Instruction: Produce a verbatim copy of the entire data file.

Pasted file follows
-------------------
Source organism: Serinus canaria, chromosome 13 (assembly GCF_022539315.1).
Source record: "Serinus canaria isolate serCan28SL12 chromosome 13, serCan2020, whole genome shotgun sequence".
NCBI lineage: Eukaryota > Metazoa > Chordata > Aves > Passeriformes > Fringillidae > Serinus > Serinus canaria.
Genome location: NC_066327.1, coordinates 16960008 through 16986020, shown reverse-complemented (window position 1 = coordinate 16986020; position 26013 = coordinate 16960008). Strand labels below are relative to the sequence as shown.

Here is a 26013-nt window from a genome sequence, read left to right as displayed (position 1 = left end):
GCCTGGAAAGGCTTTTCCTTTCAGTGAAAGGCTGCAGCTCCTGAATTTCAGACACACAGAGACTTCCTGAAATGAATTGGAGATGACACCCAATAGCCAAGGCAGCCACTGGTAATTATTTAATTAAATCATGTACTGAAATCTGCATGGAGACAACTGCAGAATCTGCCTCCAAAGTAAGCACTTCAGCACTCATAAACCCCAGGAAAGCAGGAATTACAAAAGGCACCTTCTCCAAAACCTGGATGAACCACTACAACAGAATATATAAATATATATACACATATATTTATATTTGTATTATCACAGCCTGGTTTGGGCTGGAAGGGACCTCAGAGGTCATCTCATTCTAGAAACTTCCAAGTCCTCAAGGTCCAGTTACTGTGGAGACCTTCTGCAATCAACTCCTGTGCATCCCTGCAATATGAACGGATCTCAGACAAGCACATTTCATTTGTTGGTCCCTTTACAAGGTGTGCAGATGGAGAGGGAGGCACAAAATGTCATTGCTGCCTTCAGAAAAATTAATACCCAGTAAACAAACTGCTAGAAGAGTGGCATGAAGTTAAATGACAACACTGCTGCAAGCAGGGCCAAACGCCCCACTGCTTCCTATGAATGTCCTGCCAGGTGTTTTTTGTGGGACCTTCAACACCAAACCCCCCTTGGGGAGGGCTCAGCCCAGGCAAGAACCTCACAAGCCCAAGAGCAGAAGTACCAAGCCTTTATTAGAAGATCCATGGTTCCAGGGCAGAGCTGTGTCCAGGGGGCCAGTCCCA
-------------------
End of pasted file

Source organism: Serinus canaria, chromosome 13 (assembly GCF_022539315.1).
Source record: "Serinus canaria isolate serCan28SL12 chromosome 13, serCan2020, whole genome shotgun sequence".
NCBI lineage: Eukaryota > Metazoa > Chordata > Aves > Passeriformes > Fringillidae > Serinus > Serinus canaria.
Genome location: NC_066327.1, coordinates 16960008 through 16986020, shown reverse-complemented (window position 1 = coordinate 16986020; position 26013 = coordinate 16960008). Strand labels below are relative to the sequence as shown.

Here is a 26013-nt window from a genome sequence, read left to right as displayed (position 1 = left end):
GCCTGGAAAGGCTTTTCCTTTCAGTGAAAGGCTGCAGCTCCTGAATTTCAGACACACAGAGACTTCCTGAAATGAATTGGAGATGACACCCAATAGCCAAGGCAGCCACTGGTAATTATTTAATTAAATCATGTACTGAAATCTGCATGGAGACAACTGCAGAATCTGCCTCCAAAGTAAGCACTTCAGCACTCATAAACCCCAGGAAAGCAGGAATTACAAAAGGCACCTTCTCCAAAACCTGGATGAACCACTACAACAGAATATATAAATATATATACACATATATTTATATTTGTATTATCACAGCCTGGTTTGGGCTGGAAGGGACCTCAGAGGTCATCTCATTCTAGAAACTTCCAAGTCCTCAAGGTCCAGTTACTGTGGAGACCTTCTGCAATCAACTCCTGTGCATCCCTGCAATATGAACGGATCTCAGACAAGCACATTTCATTTGTTGGTCCCTTTACAAGGTGTGCAGATGGAGAGGGAGGCACAAAATGTCATTGCTGCCTTCAGAAAAATTAATACCCAGTAAACAAACTGCTAGAAGAGTGGCATGAAGTTAAATGACAACACTGCTGCAAGCAGGGCCAAACGCCCCACTGCTTCCTATGAATGTCCTGCCAGGTGTTTTTTGTGGGACCTTCAACACCAAACCCCCCTTGGGGAGGGCTCAGCCCAGGCAAGAACCTCACAAGCCCAAGAGCAGAAGTACCAAGCCTTTATTAGAAGATCCATGGTTCCAGGGCAGAGCTGTGTCCAGGGGGCCAGTCCCA